Saints Alive

By RAY WADDLE

I cope with these anxious and overscheduled times in my own way: I’m two years behind in my magazine reading. So I didn’t get to the Atlantic article about our peculiar contemporary anxiety (November 2012) until this week.

The Gnawing Sense of Anxiety of life, according to productivity expert David Allen, happens when the mounting demands of emails, texts and daily decisions make you worry that whatever you’re doing right now is not as important as something else you should be doing.

“You’re at work worrying about home, and you’re at home worrying about work, and you’re in neither place psychologically when you’re there physically,” he says.

To this I’d add other emotional conditions that are stealing wellbeing and happiness – a sense of isolation despite our connectivity, distrust of institutions and each other, and an insomnia-inducing hunch that dark forces are taking over (previously it was communism – now it’s globalization, Ebola or ESPN).

I don’t know what it will take to reverse these intensities. But All Saints Day (Nov. 1) is upon us, reminding everyone that there are other ways to respond to the stresses of the present.

All Saints Day recognizes the witnesses and wisdom-bearers of the church story, past and present, known and unknown, official and unofficial. Robert Ellsberg, author of The Saints’ Guide to Happiness, says it’s a mistake to regard saints as stern, miserable or otherworldly. They generally had a zest for life, a capacity for sympathy and suffering, a sense of humor and beauty and vocation – whether it’s St. Vitus, patron of dancers, or St. Gereon, patron of migraines, or St. Martin de Porres, patron of racial harmony, or St. Honoratus, patron of horses.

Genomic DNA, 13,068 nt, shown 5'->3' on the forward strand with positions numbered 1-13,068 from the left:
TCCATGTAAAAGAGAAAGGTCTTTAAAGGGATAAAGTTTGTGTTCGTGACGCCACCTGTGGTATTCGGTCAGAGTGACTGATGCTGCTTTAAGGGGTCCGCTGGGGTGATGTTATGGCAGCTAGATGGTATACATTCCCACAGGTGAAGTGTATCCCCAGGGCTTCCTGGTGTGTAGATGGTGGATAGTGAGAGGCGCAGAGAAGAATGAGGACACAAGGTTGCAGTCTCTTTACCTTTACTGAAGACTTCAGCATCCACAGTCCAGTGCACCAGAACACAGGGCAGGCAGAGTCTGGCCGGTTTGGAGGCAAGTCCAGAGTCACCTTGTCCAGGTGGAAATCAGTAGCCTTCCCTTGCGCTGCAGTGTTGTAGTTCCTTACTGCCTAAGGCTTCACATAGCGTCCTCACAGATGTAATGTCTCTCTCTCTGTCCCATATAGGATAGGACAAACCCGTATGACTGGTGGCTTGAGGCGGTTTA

Saints single-mindedly do what anyone might do: learn to let go and sit still, learn to see and love the world afresh and do the one necessary thing. They find a “spirit of peace and freedom in the face of obstacles and adversities,” says Ellsberg. They are “prodigies of the spiritual life.”

Even if most of humanity isn’t prodigy material, real people in their own circumstances can defy the burdened spirit of the moment. A little serenity, good will and self-forgetfulness can help. “In walking this path, worn smooth by the steps of so many other saints, we find ourselves on the way of happiness,” Ellsberg writes.

Maybe our anxieties are as impressive and unique as advertised. But I suspect they’re just the latest version of garden-variety human discontent, an old, old story. All Saints Day points to a confidence in something bigger and more enduring than an ever-demanding inbox.

How Was Your Day?

Research has identified the most boring day on earth since 1900: April 11, 1954. Nothing much happened that day. No catastrophes, no huge headlines. Belgium held an election. A noted Turkish scholar was born. That’s about it. Scientists created a search engine that can organize 300 million newsworthy facts, and that day turned up as the big underachiever.

This news gives the impression that we should gang up on April 11, 1954, ridicule it, delete it as an epic waste of time.

Not so fast. I wasn’t around then, but the case could be made that April 11 in the Year of Our Lord ’54 wasn’t boring at all. Strange dramas happened that day that no one even now can account for. The sun rose. Springtime bloomed. The night stars churned. The web of life infiltrated every hour. People stirred, some were born, others died. Destinies were decided, others were closed off. That day sent out unstoppable ripples. We haven’t been the same since.